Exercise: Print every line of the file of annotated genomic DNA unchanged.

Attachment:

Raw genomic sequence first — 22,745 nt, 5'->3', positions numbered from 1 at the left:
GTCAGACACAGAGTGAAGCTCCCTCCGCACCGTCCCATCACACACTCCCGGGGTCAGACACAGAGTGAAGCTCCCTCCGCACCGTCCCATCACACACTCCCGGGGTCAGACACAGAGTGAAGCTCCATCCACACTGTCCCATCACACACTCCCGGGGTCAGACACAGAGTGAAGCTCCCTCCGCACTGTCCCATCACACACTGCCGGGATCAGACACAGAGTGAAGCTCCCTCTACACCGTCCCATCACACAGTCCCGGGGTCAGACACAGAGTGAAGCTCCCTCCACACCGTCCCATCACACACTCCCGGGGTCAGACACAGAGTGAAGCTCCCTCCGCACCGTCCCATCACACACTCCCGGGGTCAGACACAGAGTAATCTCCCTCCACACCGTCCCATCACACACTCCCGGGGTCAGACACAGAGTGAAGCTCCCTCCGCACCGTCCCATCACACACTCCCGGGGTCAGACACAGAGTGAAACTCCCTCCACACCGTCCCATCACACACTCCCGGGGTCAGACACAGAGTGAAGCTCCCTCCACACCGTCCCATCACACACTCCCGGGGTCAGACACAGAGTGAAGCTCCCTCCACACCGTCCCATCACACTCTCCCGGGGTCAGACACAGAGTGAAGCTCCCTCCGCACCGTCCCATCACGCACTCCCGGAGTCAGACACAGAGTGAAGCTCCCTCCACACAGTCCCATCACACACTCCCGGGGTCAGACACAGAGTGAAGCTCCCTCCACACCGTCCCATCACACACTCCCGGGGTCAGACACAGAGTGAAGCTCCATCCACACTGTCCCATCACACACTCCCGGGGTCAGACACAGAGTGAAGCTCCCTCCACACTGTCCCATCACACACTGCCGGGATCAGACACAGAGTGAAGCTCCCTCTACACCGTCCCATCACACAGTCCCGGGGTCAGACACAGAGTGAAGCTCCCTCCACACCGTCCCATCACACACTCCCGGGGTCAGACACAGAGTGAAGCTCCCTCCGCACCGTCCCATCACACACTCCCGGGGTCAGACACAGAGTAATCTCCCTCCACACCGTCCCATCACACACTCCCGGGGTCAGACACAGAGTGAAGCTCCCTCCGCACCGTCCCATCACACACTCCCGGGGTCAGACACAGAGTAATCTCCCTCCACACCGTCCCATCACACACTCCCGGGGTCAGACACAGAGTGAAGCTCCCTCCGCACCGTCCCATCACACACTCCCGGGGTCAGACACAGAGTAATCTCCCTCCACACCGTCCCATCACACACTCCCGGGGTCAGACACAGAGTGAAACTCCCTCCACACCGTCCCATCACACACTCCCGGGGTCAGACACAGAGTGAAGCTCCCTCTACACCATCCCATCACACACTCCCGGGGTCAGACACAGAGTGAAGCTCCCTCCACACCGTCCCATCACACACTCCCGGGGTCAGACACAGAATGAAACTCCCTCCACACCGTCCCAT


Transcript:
Raw genomic sequence first — 22,745 nt, 5'->3', positions numbered from 1 at the left:
GTCAGACACAGAGTGAAGCTCCCTCCGCACCGTCCCATCACACACTCCCGGGGTCAGACACAGAGTGAAGCTCCCTCCGCACCGTCCCATCACACACTCCCGGGGTCAGACACAGAGTGAAGCTCCATCCACACTGTCCCATCACACACTCCCGGGGTCAGACACAGAGTGAAGCTCCCTCCGCACTGTCCCATCACACACTGCCGGGATCAGACACAGAGTGAAGCTCCCTCTACACCGTCCCATCACACAGTCCCGGGGTCAGACACAGAGTGAAGCTCCCTCCACACCGTCCCATCACACACTCCCGGGGTCAGACACAGAGTGAAGCTCCCTCCGCACCGTCCCATCACACACTCCCGGGGTCAGACACAGAGTAATCTCCCTCCACACCGTCCCATCACACACTCCCGGGGTCAGACACAGAGTGAAGCTCCCTCCGCACCGTCCCATCACACACTCCCGGGGTCAGACACAGAGTGAAACTCCCTCCACACCGTCCCATCACACACTCCCGGGGTCAGACACAGAGTGAAGCTCCCTCCACACCGTCCCATCACACACTCCCGGGGTCAGACACAGAGTGAAGCTCCCTCCACACCGTCCCATCACACTCTCCCGGGGTCAGACACAGAGTGAAGCTCCCTCCGCACCGTCCCATCACGCACTCCCGGAGTCAGACACAGAGTGAAGCTCCCTCCACACAGTCCCATCACACACTCCCGGGGTCAGACACAGAGTGAAGCTCCCTCCACACCGTCCCATCACACACTCCCGGGGTCAGACACAGAGTGAAGCTCCATCCACACTGTCCCATCACACACTCCCGGGGTCAGACACAGAGTGAAGCTCCCTCCACACTGTCCCATCACACACTGCCGGGATCAGACACAGAGTGAAGCTCCCTCTACACCGTCCCATCACACAGTCCCGGGGTCAGACACAGAGTGAAGCTCCCTCCACACCGTCCCATCACACACTCCCGGGGTCAGACACAGAGTGAAGCTCCCTCCGCACCGTCCCATCACACACTCCCGGGGTCAGACACAGAGTAATCTCCCTCCACACCGTCCCATCACACACTCCCGGGGTCAGACACAGAGTGAAGCTCCCTCCGCACCGTCCCATCACACACTCCCGGGGTCAGACACAGAGTAATCTCCCTCCACACCGTCCCATCACACACTCCCGGGGTCAGACACAGAGTGAAGCTCCCTCCGCACCGTCCCATCACACACTCCCGGGGTCAGACACAGAGTAATCTCCCTCCACACCGTCCCATCACACACTCCCGGGGTCAGACACAGAGTGAAACTCCCTCCACACCGTCCCATCACACACTCCCGGGGTCAGACACAGAGTGAAGCTCCCTCTACACCATCCCATCACACACTCCCGGGGTCAGACACAGAGTGAAGCTCCCTCCACACCGTCCCATCACACACTCCCGGGGTCAGACACAGAATGAAACTCCCTCCACACCGTCCCAT